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Macy Hammermeister is a pen rider and hospital supervisor at the Brindley Park feedlot in Euthulla, Qld.
STORY LOUISA HARVEY | PHOTOS ALLIE LEE | OUTBACK MAGAZINE
The sun is still rising and it’s a chilly –2°C when 20-year-old Macy Hammermeister prepares for the day ahead. Her morning routine of tacking up the horses has become a flowing ritual. The accompanying clinking of the bit and stirrups is pronounced in the quiet stables, and elicits a moment of contemplation before the hectic day as a feedlot pen rider begins.
Macy goes straight into the Australian Country Choice feedlot at Brindley Park, Euthulla, Qld, looking very much at home and confident. Wearing an Akubra, work shirt and jeans, she works quietly and calmly, strategically moving around the feedlot while looking for outward signs of distress in the animals around her. If sick cattle are identified, they are segregated and driven to the hospital pen that she supervises.
The job requires teamwork, and Macy has been able to learn a great deal from the many young women who ride the pen together. “They are a great bunch of girls, and we all love sharing a laugh every day while we work,” Macy says. “Girls in the pen tend to be quieter, and some people say that they are more natural in this role than men. Even though I’m still starting out, it is not about trying to get one up for me – it’s not in my nature. But I like to get the job done and that takes a certain level of determination.”
Macy was born and raised in Chinchilla, Qld. “I lived in town my whole life and never had the thought to become a woman in agriculture,” she says. After leaving school, she took an office job in a nearby feedlot, and even though Macy soon realised this was not a position she wanted in the long term, it gave her a window into a career in pen riding and feedlot work. “It didn’t take me long to realise I was an outdoors person and that a job in an office was not going to be a good fit,” she says. “But I wouldn’t change anything, as it gave me the opportunity to see a whole new world and gave me a taste of the life I now live.”
Macy attributes her determination and willingness to learn to years of playing team sport, particularly playing women’s rugby for the Condamine Cods. “I’ve always been heavily involved in sport, so I know what it means to train hard and work well with a team,” she says. “But I think it also helped me pick up most physical things pretty quickly.”
When Macy arrived at Brindley Park two years ago she had never ridden a horse. “I knew horse-riding was something I wanted to have a go at, so started riding around the yard whenever I got the chance.” Macy’s tenacity stood out to livestock manager Randall Ferguson, who saw beyond his new employee’s inexperience.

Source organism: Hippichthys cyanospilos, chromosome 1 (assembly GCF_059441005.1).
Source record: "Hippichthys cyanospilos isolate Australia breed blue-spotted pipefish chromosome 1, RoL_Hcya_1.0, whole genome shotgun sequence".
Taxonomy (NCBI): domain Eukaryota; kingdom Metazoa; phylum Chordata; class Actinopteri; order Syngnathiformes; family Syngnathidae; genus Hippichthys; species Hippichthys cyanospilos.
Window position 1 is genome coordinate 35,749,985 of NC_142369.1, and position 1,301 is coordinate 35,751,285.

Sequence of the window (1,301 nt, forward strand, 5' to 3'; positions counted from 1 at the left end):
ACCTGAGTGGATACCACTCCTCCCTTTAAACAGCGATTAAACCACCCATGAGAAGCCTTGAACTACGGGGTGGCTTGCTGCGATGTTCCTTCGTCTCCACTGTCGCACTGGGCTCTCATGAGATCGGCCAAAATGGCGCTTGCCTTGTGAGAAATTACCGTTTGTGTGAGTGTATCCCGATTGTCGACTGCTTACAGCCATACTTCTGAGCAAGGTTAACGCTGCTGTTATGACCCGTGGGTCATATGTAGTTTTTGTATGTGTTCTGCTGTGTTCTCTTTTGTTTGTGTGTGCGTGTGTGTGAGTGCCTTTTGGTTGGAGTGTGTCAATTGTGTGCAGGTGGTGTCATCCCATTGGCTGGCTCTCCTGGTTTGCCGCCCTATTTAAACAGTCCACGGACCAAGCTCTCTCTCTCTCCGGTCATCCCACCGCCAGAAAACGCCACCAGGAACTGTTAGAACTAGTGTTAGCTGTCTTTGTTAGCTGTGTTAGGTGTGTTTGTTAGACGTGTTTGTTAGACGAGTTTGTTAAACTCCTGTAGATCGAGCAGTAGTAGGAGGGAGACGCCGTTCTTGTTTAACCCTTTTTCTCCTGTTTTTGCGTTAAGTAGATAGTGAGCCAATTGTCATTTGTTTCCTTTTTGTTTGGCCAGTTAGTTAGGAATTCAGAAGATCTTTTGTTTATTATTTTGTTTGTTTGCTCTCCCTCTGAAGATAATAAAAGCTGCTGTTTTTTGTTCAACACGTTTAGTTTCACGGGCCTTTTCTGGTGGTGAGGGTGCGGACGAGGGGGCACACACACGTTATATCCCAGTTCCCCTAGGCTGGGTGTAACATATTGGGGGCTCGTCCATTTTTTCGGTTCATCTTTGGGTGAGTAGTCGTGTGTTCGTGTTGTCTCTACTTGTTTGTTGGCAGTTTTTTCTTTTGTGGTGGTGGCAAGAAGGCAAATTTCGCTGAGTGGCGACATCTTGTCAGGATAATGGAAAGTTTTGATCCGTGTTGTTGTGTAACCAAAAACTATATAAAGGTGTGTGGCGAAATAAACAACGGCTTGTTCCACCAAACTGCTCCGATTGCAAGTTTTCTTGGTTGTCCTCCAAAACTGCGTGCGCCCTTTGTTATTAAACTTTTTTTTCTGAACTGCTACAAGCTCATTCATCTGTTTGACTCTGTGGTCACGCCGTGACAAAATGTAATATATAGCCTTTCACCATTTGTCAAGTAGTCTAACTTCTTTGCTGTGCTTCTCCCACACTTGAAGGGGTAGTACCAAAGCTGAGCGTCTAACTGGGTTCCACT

“When I interview people, I am looking for their willingness to learn. I think you can teach anyone to do anything if they are willing,” Randall says. “That’s an easy one for Macy. She’s not the first person I’ve taught to ride a horse from scratch in my career, but Macy’s eagerness to learn has meant the rest has come pretty easily. Macy loves riding, so I push her to succeed by getting her to question the process, and she learns something new every week. We are always polishing up on the little bits here and there – making sure she understands when she’s on a horse what she’s looking for, how to rate a cow, the mechanics of riding and how to ride safely.”
Currently, Macy is stepping into a probationary role as a leading hand, sharing both Randall’s and ACC’s commitment to continual learning and constant improvement. She is eager to meet Randall’s high expectations. “I see Randall as a mentor more than a boss,” she says. “It feels good to know he thinks I have potential not only as a pen rider, but also in a leadership role like a supervisor.”
Most afternoons Macy works on her horsemanship and trains for campdrafts. “After a day of work, I either work on training the young horses in the round yard or practise cutting out cows in the arena.” Macy’s parents were certainly impressed with her skills when they drove two hours from Chinchilla to Roma to see their daughter compete at a campdraft last year. Next year, Macy is thinking of undertaking online studies in agricultural science. “I’m keen to gain more knowledge in an industry I want to be in long term,” Macy says. “And I can see that this would give me additional prerequisite skills for leadership roles down the track.”
Before taking up pen riding, Macy had considered heading north to work on a cattle station. But her deep satisfaction with where she is today means she’ll stay put for now. “I’ve come to realise that feedlotting is my thing. It makes me happy,